A few sessions after handing over my back story, my DM briefly mentioned his aversion to my back story. He did this in a single comment, away from all other players who joined the line of "Who gives Amensia to his player, what kind of person does it do?" At that time, I didn't know how to react and we didn't stop playing long after, but the comment still makes me wonder if doing this is really a bad thing?

So is it a bad thing to inflict amnesia on your player regarding his backstory? Or is it something that only my DM had problems with?

Why is there a story that people from Canada left Canada to have surgery in the United States?

It is two things.

1. The United States really has the best healthcare system for those who can pay out of pocket. People with lots of money come here from all over the world to avoid the waiting times and limits that are in other systems.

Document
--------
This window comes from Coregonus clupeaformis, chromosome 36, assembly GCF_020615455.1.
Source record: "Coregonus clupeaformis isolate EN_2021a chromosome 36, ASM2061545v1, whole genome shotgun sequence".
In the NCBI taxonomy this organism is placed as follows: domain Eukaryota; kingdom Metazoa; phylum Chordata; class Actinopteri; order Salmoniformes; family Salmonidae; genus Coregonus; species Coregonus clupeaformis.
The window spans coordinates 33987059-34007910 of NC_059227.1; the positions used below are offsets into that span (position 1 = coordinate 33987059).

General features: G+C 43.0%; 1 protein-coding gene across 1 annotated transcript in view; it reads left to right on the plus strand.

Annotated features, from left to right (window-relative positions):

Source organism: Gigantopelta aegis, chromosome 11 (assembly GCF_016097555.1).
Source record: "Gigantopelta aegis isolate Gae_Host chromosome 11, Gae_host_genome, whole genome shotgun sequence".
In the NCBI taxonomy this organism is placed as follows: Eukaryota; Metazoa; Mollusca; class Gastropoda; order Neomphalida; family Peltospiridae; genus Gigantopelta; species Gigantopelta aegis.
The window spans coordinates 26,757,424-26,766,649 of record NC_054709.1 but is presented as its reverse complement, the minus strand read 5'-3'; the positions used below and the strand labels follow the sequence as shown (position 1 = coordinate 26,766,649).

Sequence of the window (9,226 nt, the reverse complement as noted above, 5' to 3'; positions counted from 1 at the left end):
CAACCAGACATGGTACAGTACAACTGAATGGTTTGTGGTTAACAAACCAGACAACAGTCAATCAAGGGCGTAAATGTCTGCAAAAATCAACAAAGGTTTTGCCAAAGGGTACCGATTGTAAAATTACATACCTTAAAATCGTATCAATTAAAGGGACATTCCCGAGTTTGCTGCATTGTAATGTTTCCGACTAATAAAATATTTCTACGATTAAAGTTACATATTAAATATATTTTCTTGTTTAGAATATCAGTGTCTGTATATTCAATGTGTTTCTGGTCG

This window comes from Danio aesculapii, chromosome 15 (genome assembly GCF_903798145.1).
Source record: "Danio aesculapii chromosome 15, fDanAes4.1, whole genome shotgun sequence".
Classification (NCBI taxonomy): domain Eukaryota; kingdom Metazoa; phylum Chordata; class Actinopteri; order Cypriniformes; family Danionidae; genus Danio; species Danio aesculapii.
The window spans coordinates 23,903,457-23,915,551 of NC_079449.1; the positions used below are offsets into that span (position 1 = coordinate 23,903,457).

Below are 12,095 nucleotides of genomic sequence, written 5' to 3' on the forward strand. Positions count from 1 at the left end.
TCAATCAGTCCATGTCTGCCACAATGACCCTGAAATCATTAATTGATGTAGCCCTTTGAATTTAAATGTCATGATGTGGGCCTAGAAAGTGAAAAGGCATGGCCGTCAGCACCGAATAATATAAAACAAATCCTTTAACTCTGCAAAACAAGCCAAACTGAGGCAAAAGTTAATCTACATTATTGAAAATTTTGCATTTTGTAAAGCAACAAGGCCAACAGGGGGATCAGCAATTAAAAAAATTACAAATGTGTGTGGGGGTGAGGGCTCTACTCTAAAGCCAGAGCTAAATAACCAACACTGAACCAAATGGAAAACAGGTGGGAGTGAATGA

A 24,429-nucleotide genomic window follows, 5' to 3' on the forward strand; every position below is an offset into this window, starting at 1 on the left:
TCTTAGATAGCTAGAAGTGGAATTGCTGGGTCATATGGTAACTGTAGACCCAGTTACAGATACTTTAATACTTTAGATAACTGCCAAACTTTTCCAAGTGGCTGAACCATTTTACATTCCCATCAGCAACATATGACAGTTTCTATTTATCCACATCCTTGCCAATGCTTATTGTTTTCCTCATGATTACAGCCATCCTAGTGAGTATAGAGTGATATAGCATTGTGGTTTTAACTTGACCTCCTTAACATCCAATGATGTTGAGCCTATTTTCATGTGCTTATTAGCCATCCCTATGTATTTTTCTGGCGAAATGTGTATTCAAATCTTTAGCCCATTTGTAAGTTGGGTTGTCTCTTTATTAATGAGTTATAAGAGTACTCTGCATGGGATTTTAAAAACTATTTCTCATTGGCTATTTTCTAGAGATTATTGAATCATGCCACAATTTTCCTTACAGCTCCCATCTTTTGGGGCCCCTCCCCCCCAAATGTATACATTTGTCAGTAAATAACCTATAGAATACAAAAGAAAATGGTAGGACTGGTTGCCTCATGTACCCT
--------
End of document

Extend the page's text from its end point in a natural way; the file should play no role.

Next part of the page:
2. The Canadian healthcare system believes that overcapacity should be avoided. They have just enough clinics and hospital beds for their expected needs. When demand increases and there are not enough surgeries, patients are sent across the border where we have MANY expensive overcapacities.

The OTOH fraudsters often repeat the lie that people in Canada wait a long time for urgently needed services and come here out of desperation. Disadvantages LOVE lies and they try to make them "true" by repeating them over and over again. You can see a lot of it here on Yahoo Answers.

I have relatives in Canada and have spent a lot of time there. Canadians are very friendly and they love Americans (for some reason), so it is very easy to talk to them. I must have asked 100 Canadians how they like their health system over the years. And in particular, I ask them if they have any "horror stories" of people who needed help and had to wait a long time. I've never heard a horror story. Statistically speaking, your health system works just as well as ours (by results), and you pay about half of our services.